Belarus is undergoing perhaps its most serious political crisis since independence. This eastern European country of nearly 10 million has been ruled by President Alyaksandr Lukashenka since 1994. The former collective farm manager is a great survivor. For over 20 years he has outmanoeuvred political opponents, playing off Russia against the European Union and cracking down on dissent with ruthless efficiency. In the international press, he is known as Europe’s last dictator. Meanwhile, he has held absolute power over Belarus, and expected his rule to continue.
Only one election in Belarus has ever been judged free and fair by international observers. Lukashenka appeared committed to continuing that tradition, breezing through elections in August 2020 to secure a sixth consecutive term as president. One by one, his most promising challengers were ejected from the race. The popular blogger Syarhei Tsikhanouski was detained at the end of May 2020 on suspicion of being a foreign agent. The businessman Viktar Babaryka, whose candidacy was rejected, was detained in mid-June. In late July, the entrepreneur Valery Tsepkalo, whose candidacy was likewise rejected, fled to Russia fearing political persecution. Sporadic street protests began to be held in June. The protesters were arrested and Lukashenka reacted as expected — by deriding them as the paid lackeys of undefined foreign powers.
But when Tsikhanouski’s wife, Sviatlana Tsikhanouskaya, registered as a presidential candidate in his place, the opposition to Lukashenka was able to unite around a new figure. Tsikhanouskaya’s goal was simple: to resign after six months, by which time free and fair elections would be held. But when the official results were announced on the morning of August 10, Belarusians found them implausible. Lukashenka had allegedly received 80 percent of the vote compared to just ten percent for Tsikhanouskaya.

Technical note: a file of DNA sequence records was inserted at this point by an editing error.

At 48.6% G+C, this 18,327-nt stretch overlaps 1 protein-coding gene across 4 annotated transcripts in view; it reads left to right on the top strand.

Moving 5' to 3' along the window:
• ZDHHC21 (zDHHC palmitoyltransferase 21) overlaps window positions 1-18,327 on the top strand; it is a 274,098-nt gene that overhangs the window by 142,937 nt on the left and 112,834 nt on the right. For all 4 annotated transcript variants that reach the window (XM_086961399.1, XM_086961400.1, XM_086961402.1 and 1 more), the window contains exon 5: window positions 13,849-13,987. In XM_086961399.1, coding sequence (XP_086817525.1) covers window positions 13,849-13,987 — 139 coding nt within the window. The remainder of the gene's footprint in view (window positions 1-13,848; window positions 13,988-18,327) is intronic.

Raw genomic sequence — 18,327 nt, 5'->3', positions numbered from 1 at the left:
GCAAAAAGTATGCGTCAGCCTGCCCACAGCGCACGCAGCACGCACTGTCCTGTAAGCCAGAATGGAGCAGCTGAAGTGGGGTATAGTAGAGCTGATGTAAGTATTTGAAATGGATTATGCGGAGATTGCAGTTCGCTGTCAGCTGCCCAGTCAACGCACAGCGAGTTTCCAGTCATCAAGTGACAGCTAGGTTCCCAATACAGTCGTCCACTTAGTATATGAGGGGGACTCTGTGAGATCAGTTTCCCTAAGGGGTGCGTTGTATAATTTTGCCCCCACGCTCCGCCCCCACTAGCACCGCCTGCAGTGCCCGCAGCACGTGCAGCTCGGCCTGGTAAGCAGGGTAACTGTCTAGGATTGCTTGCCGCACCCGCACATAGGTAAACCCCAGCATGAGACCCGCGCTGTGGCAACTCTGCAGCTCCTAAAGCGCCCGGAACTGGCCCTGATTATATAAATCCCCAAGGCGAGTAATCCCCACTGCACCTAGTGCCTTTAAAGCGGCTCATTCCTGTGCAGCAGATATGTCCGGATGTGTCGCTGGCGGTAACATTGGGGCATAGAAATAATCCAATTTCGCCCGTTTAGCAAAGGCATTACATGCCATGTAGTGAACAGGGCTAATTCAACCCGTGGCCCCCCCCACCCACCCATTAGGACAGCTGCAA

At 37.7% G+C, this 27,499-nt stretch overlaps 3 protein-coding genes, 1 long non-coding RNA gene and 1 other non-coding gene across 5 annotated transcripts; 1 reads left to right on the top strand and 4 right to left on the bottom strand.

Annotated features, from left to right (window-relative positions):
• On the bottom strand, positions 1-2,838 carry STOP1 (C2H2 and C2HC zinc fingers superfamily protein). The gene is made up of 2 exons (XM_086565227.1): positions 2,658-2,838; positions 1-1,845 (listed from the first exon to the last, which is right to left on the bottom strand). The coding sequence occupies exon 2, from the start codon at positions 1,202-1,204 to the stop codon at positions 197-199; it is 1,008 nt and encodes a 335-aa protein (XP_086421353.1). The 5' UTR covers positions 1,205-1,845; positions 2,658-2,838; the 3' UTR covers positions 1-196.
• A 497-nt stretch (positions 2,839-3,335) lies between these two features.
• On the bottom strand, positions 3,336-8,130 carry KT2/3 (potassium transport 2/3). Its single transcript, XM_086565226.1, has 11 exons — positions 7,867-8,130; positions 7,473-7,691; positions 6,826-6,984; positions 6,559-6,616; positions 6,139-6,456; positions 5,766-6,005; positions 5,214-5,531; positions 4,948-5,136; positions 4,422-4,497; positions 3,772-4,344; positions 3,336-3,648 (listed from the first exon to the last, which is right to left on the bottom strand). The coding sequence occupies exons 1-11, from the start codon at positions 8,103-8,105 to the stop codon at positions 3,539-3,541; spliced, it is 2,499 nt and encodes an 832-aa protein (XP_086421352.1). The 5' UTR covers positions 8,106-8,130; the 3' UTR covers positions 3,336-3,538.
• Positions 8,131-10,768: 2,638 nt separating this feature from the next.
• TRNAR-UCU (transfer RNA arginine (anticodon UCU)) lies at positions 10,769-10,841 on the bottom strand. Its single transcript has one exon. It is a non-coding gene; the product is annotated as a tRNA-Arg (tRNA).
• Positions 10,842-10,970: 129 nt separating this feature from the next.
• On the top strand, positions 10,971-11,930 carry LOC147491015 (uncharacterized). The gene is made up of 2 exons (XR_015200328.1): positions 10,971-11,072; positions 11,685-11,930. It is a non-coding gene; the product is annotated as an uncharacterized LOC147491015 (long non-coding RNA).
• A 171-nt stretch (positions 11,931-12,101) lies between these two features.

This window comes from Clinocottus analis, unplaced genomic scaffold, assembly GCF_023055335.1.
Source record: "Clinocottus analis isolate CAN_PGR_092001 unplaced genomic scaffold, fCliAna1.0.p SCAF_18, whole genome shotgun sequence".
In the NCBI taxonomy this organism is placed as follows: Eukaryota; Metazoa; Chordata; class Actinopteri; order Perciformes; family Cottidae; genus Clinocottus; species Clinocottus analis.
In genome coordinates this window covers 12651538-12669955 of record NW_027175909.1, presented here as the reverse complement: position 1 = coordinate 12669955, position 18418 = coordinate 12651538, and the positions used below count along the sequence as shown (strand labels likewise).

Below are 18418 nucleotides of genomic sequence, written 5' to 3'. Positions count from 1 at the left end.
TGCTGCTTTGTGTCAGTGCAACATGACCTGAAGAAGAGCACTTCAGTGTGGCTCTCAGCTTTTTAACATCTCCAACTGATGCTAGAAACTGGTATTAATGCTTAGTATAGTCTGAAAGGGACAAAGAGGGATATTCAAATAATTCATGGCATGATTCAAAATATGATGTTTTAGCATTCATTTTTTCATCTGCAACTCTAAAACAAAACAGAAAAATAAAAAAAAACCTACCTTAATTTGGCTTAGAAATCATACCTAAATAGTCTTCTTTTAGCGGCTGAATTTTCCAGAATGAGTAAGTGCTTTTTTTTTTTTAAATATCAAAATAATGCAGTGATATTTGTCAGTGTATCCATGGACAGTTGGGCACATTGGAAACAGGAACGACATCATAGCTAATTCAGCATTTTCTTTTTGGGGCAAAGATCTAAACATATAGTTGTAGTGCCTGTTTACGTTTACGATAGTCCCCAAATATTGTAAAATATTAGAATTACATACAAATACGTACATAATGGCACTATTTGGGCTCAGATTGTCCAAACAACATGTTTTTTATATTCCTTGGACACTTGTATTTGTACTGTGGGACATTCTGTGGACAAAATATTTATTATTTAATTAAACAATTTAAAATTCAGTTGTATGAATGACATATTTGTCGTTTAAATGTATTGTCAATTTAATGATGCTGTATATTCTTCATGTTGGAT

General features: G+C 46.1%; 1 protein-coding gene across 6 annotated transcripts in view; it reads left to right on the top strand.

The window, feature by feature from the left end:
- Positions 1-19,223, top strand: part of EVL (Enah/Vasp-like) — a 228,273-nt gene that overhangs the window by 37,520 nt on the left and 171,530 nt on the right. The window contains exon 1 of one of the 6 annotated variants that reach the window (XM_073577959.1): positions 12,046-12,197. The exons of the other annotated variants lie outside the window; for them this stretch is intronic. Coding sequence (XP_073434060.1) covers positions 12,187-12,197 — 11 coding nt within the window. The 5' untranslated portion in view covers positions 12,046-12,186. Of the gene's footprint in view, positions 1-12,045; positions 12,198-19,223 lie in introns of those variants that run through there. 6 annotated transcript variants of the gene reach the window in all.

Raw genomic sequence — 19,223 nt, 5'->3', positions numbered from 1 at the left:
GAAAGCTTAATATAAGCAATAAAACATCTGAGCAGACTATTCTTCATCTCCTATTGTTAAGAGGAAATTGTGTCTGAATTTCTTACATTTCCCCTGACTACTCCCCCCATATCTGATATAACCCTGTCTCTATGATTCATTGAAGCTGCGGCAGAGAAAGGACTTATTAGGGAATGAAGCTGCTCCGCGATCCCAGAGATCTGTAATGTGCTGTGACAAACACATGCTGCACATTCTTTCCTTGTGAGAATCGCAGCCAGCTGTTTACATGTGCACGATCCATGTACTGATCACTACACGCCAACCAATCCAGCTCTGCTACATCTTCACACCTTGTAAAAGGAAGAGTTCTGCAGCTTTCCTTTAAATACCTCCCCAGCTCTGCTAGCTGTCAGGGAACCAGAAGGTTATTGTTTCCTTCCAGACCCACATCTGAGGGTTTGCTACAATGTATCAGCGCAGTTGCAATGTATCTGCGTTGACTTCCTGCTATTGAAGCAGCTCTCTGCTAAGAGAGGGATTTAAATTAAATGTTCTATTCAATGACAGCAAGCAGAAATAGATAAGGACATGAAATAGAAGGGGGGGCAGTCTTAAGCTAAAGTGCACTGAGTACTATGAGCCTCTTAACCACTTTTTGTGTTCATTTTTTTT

The situation has since deteriorated. Tsikhanouskaya has fled to neighbouring Lithuania. Thousands of Belarusians have been protesting across the entire country, which has seen internet shutdowns, labour unrest, a crackdown on independent journalists, and credible accounts by detained protesters of torture at the hands of the security services. Several protesters are reported to have been killed in clashes with riot police, and at least one has died in prison. Many observers now believe that whatever goodwill there once was towards Lukashenka has evaporated. If he rules, he will depend on fear to a degree unprecedented by Belarusian standards. His opponents are all too aware of that prospect.
With growing pressure and sanctions from Western powers, compromise looks improbable, as protesters and the opposition now demand nothing less than a full recount of the results and Lukashenka’s resignation as president of Belarus.
Stories about Belarus In Turmoil
Belarusian cyberactivists claim railway system hack to protest Russian troop movements
The hacker collective said it would be prepared to hand over encryption keys if 50 Belarusian political prisoners were released and the presence of Russian troops in Belarus was “prevented.”
Google removes YouTube ads featuring interrogations of Belarusian political prisoners
The short videos, used to promote pro-government channels, feature opposition members and independent journalists imprisoned by the Lukashenka regime in what look like forced confessions made under duress.
Belarus, transformed: political analysts track social and political change in the country
"The Belarusians have re-envisioned their national identity, giving birth to a new civil society and reformatting social processes that generate new patterns of behavior."
Poland reinforces border with Belarus as migrant crisis escalates
The EU had previously accused Belarus' Lukashenka of flying in migrants from the MENA region and South Asia and bringing them to the EU's borders to retaliate against sanctions.
Belarus authorities block access to more independent media added to extremist list
The websites of Deutsche Welle, Current Time and the employees and readers of BelsatTV and NEXTA are the latest targets in Belarus' ongoing crackdown on independent media and free expression.